Are Hindi fiction shows an intellectual embarrassment?

By Anindita Sarkar , afaqs!, Mumbai | In Media Publishing | November 21, 2011
Television in India is still looked down upon to a large extent. While movies help the viewer display of an intellectual image, the viewer-content association with the locally-produced fiction shows on television is somewhat frowned upon. We explore.

Post a one-liner review of the latest movie on Facebook. Or perhaps, read the controversial Tweets on the latest season of Sex In The City ... cool. But, discuss Balika Vadhu and Pavitra Rishta with your buddies across the social networking platforms ... just too uncool. At least, for the intellectual class it is, to even discuss these television serials, not just on the social networking sites, but even at lunch tables.

When it comes to the latest multiplex release, be it domestic or an international one, or even international shows such as Sex In The City and F.R.I.E.N.D.S. beamed to Indian tele-audiences, almost all will sit together to appreciate or bash that latest craft, and how! There will be posts on Twitter handles, while the FB pages may just go berserk with statements, remarks, comments, and even debates from viewers.

And yet, despite these very audiences duly contributing to the overall viewership of top Hindi fictions on television across the Hindi genre, given that India Hindi fiction is one of the most-watched genres in the country, not many will openly declare that they do so. Consider this: According to TAM (C&S4+HSM), almost 20 per cent of the overall viewership for the Hindi GEC genre comes from the SEC A audience.

So, why is it that Indian serials and soaps are considered uncool enough not to be discussed in social circles, and therefore not extended to lunch tables and social networking platforms?

Worried about social image

Many note that the primary reason for exhibiting such reluctance to discuss is the fact that such audiences are worried and conscious about their social image that is being displayed through discussions and the social world outside, to their own demographic profile. Is it because fictions are primarily targeted towards women at home (read housewives, or the non-working class). And, the shows depict the above-mentioned category of women, along with the culture they belong to.

"At least, the SEC A audience does not want to be associated with television in their social and virtual circles, as it may for those who watch these serials translate into a non-active social life with enough time to spare, and may even be jobless," says Jamnadas Majethia, chairperson and managing director, Hats Off Productions.

"Also, fiction in India means mass, and such viewers would rather belong to the 'class' segment," he adds.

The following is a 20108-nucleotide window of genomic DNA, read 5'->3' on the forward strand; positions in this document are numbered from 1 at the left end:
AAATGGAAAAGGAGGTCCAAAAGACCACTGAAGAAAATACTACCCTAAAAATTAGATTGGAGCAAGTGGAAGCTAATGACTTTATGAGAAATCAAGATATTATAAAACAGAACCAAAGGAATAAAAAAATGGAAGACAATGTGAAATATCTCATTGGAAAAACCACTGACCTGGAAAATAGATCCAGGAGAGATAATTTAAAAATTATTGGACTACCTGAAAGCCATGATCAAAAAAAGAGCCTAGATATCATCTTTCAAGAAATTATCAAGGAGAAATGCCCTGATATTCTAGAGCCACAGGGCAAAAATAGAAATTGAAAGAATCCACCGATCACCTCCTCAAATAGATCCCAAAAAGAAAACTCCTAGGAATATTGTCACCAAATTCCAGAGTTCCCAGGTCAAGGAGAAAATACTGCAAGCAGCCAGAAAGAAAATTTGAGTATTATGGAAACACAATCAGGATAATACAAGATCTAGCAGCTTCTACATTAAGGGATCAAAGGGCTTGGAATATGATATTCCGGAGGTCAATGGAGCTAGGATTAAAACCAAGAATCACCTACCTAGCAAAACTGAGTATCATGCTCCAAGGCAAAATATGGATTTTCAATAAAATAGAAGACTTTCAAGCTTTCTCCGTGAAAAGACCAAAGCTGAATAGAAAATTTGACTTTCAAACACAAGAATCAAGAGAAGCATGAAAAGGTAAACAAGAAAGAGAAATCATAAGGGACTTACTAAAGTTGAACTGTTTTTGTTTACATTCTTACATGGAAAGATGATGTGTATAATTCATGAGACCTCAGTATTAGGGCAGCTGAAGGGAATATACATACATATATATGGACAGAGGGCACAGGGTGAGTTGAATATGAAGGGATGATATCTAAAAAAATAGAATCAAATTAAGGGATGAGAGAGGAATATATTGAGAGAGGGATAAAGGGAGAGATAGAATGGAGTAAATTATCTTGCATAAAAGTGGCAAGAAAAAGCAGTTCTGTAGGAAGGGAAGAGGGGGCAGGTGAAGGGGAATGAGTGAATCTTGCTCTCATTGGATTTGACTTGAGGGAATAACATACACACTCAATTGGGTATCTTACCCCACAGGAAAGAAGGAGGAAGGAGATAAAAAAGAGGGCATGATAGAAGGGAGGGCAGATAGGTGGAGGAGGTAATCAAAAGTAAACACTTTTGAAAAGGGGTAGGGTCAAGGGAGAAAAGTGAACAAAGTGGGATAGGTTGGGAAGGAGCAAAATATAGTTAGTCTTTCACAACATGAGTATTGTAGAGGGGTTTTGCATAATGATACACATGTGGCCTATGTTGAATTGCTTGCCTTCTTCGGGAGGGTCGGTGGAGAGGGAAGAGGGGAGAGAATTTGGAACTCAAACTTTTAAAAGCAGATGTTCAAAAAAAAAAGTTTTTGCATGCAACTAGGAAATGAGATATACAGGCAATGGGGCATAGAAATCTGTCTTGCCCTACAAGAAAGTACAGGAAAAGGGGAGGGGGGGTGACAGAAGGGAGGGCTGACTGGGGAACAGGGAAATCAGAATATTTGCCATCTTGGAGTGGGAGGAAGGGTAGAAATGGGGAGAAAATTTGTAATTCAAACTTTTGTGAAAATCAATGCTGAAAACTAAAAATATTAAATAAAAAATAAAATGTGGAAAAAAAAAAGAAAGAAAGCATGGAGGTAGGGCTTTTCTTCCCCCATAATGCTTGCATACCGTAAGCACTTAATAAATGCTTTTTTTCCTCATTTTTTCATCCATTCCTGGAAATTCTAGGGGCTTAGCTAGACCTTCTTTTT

A top channel head also makes an interesting comment on conditions of anonymity. He says, "We associate with people who work until 10 at night. Where is the time to watch such shows which primarily occupy the 8-10 pm slot?"

No star value

In a country where Shah Rukh Khan and Rajnikanth are treated no less than God, television completely lacks in star appeal. It's rare for a television actor to become a rage in this country. And, with so much clutter, not all faces are remembered as well.

"Television is more of a habit, while movies are passion points. To watch and discuss international shows such Dexter or Sex In The City is considered cool," says Anita Karnik, principal partner, Invention, Mindshare.

Read my new 'status update'

As far as the social platforms are concerned, it's also about the 'status update'. There is a certain amount of snobbery attached to what one watches.

"Furthermore, anything written and used as a status update is expected to generate and regenerate remarks. So, if it's local fiction, not everyone on that page may be able to relate to what is being written," says Karnik.

Just passive viewing

However, while the language barrier, too, can play a significant role in influencing people to not accept or discuss their favourite fictions on Facebook or Twitter, there are many who actually do not watch such shows. And, others are passive viewers at home with just one television availability.

Paritosh Joshi, chief executive officer, STAR CJ Alive, says that people only tend to see things through self-selection. For example, while on Twitter, one can selectively choose whom to follow, a Facebook page is more about friends and buddies. "And, the case maybe that the people who are followed, tagged, or added as friends by a certain segment, do not actually watch such shows on TV."


However, even as the acceptance is almost nil, there are sub-segments of the fiction genre that do find space in the socio-virtual world, say experts.

Jagdeep Kapoor, chairman and managing director, Samsika Marketing Consultants, cites the examples of shows such as Bade Achche Lagte Hai on Sony, and Taarak Mehta Ka Oolta Chashmah on Sab TV. He says, "While there is hesitation to affirm one's association with TV, and even more with the Saas-Bahu fictions, upscale and progressive shows such as Bade Achche Lagte Hai can be discussed easily. And, while people are selective in talking about the serious fiction they watch, fiction that falls into the fun genre such as Taarak Mehta Ka Oolta Chashmah can be discussed easily and frankly."

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